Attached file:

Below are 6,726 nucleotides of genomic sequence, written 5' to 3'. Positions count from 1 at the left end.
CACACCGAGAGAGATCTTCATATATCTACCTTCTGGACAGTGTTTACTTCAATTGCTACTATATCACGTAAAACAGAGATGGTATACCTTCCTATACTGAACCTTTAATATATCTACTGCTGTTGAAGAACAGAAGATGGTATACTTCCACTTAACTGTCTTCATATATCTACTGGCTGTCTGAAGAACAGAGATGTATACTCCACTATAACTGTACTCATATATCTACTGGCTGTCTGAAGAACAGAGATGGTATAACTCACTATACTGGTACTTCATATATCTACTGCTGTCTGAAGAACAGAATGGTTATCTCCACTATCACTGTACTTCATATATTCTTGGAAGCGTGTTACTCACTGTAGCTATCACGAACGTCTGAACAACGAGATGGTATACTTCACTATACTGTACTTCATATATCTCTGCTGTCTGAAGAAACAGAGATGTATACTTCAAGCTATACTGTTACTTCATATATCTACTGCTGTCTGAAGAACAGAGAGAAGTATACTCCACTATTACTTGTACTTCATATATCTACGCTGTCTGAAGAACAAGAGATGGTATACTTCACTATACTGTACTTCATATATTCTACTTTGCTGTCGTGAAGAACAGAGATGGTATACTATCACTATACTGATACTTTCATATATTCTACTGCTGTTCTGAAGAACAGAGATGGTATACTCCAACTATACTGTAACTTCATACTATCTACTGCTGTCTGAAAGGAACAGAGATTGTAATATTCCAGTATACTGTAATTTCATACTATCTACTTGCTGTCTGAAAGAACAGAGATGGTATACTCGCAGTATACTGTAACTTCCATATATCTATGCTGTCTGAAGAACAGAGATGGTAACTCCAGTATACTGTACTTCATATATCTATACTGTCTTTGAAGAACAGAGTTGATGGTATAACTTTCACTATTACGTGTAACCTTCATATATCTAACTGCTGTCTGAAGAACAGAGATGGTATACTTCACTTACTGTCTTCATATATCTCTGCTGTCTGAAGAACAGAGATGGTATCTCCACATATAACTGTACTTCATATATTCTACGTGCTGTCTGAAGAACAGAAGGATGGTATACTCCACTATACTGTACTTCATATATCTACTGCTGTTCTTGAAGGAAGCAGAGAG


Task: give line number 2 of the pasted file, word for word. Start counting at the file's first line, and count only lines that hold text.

CACACCGAGAGAGATCTTCATATATCTACCTTCTGGACAGTGTTTACTTCAATTGCTACTATATCACGTAAAACAGAGATGGTATACCTTCCTATACTGAACCTTTAATATATCTACTGCTGTTGAAGAACAGAAGATGGTATACTTCCACTTAACTGTCTTCATATATCTACTGGCTGTCTGAAGAACAGAGATGTATACTCCACTATAACTGTACTCATATATCTACTGGCTGTCTGAAGAACAGAGATGGTATAACTCACTATACTGGTACTTCATATATCTACTGCTGTCTGAAGAACAGAATGGTTATCTCCACTATCACTGTACTTCATATATTCTTGGAAGCGTGTTACTCACTGTAGCTATCACGAACGTCTGAACAACGAGATGGTATACTTCACTATACTGTACTTCATATATCTCTGCTGTCTGAAGAAACAGAGATGTATACTTCAAGCTATACTGTTACTTCATATATCTACTGCTGTCTGAAGAACAGAGAGAAGTATACTCCACTATTACTTGTACTTCATATATCTACGCTGTCTGAAGAACAAGAGATGGTATACTTCACTATACTGTACTTCATATATTCTACTTTGCTGTCGTGAAGAACAGAGATGGTATACTATCACTATACTGATACTTTCATATATTCTACTGCTGTTCTGAAGAACAGAGATGGTATACTCCAACTATACTGTAACTTCATACTATCTACTGCTGTCTGAAAGGAACAGAGATTGTAATATTCCAGTATACTGTAATTTCATACTATCTACTTGCTGTCTGAAAGAACAGAGATGGTATACTCGCAGTATACTGTAACTTCCATATATCTATGCTGTCTGAAGAACAGAGATGGTAACTCCAGTATACTGTACTTCATATATCTATACTGTCTTTGAAGAACAGAGTTGATGGTATAACTTTCACTATTACGTGTAACCTTCATATATCTAACTGCTGTCTGAAGAACAGAGATGGTATACTTCACTTACTGTCTTCATATATCTCTGCTGTCTGAAGAACAGAGATGGTATCTCCACATATAACTGTACTTCATATATTCTACGTGCTGTCTGAAGAACAGAAGGATGGTATACTCCACTATACTGTACTTCATATATCTACTGCTGTTCTTGAAGGAAGCAGAGAG